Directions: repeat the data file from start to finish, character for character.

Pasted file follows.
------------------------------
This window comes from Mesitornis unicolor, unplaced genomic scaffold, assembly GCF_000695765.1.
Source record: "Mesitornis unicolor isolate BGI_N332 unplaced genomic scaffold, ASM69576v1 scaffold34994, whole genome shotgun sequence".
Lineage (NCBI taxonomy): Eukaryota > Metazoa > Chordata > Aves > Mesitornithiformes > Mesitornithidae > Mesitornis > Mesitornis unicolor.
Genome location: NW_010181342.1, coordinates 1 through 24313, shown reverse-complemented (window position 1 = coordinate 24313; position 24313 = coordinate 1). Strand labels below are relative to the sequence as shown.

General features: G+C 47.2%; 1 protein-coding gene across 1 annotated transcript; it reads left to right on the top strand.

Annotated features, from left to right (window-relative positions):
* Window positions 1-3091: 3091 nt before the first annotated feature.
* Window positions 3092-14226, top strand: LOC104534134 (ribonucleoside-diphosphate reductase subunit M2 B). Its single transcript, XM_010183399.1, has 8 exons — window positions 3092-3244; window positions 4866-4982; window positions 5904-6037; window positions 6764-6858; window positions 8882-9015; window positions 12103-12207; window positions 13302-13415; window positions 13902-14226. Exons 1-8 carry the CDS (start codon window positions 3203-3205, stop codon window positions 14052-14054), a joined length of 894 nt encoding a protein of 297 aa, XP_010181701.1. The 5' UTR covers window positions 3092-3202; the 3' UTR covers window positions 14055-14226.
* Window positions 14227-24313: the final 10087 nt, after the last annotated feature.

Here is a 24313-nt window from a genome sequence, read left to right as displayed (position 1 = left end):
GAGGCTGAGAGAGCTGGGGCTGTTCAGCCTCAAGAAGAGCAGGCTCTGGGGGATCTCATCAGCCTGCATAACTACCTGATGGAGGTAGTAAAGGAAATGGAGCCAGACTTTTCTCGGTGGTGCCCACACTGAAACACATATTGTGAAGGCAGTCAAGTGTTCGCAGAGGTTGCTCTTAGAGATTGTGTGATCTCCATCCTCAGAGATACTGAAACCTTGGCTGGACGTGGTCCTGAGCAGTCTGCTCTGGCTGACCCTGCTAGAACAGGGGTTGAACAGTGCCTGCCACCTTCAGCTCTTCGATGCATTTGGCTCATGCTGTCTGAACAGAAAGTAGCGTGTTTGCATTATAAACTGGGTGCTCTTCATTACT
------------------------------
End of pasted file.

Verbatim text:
This window comes from Mesitornis unicolor, unplaced genomic scaffold, assembly GCF_000695765.1.
Source record: "Mesitornis unicolor isolate BGI_N332 unplaced genomic scaffold, ASM69576v1 scaffold34994, whole genome shotgun sequence".
Lineage (NCBI taxonomy): Eukaryota > Metazoa > Chordata > Aves > Mesitornithiformes > Mesitornithidae > Mesitornis > Mesitornis unicolor.
Genome location: NW_010181342.1, coordinates 1 through 24313, shown reverse-complemented (window position 1 = coordinate 24313; position 24313 = coordinate 1). Strand labels below are relative to the sequence as shown.

General features: G+C 47.2%; 1 protein-coding gene across 1 annotated transcript; it reads left to right on the top strand.

Annotated features, from left to right (window-relative positions):
* Window positions 1-3091: 3091 nt before the first annotated feature.
* Window positions 3092-14226, top strand: LOC104534134 (ribonucleoside-diphosphate reductase subunit M2 B). Its single transcript, XM_010183399.1, has 8 exons — window positions 3092-3244; window positions 4866-4982; window positions 5904-6037; window positions 6764-6858; window positions 8882-9015; window positions 12103-12207; window positions 13302-13415; window positions 13902-14226. Exons 1-8 carry the CDS (start codon window positions 3203-3205, stop codon window positions 14052-14054), a joined length of 894 nt encoding a protein of 297 aa, XP_010181701.1. The 5' UTR covers window positions 3092-3202; the 3' UTR covers window positions 14055-14226.
* Window positions 14227-24313: the final 10087 nt, after the last annotated feature.

Here is a 24313-nt window from a genome sequence, read left to right as displayed (position 1 = left end):
GAGGCTGAGAGAGCTGGGGCTGTTCAGCCTCAAGAAGAGCAGGCTCTGGGGGATCTCATCAGCCTGCATAACTACCTGATGGAGGTAGTAAAGGAAATGGAGCCAGACTTTTCTCGGTGGTGCCCACACTGAAACACATATTGTGAAGGCAGTCAAGTGTTCGCAGAGGTTGCTCTTAGAGATTGTGTGATCTCCATCCTCAGAGATACTGAAACCTTGGCTGGACGTGGTCCTGAGCAGTCTGCTCTGGCTGACCCTGCTAGAACAGGGGTTGAACAGTGCCTGCCACCTTCAGCTCTTCGATGCATTTGGCTCATGCTGTCTGAACAGAAAGTAGCGTGTTTGCATTATAAACTGGGTGCTCTTCATTACT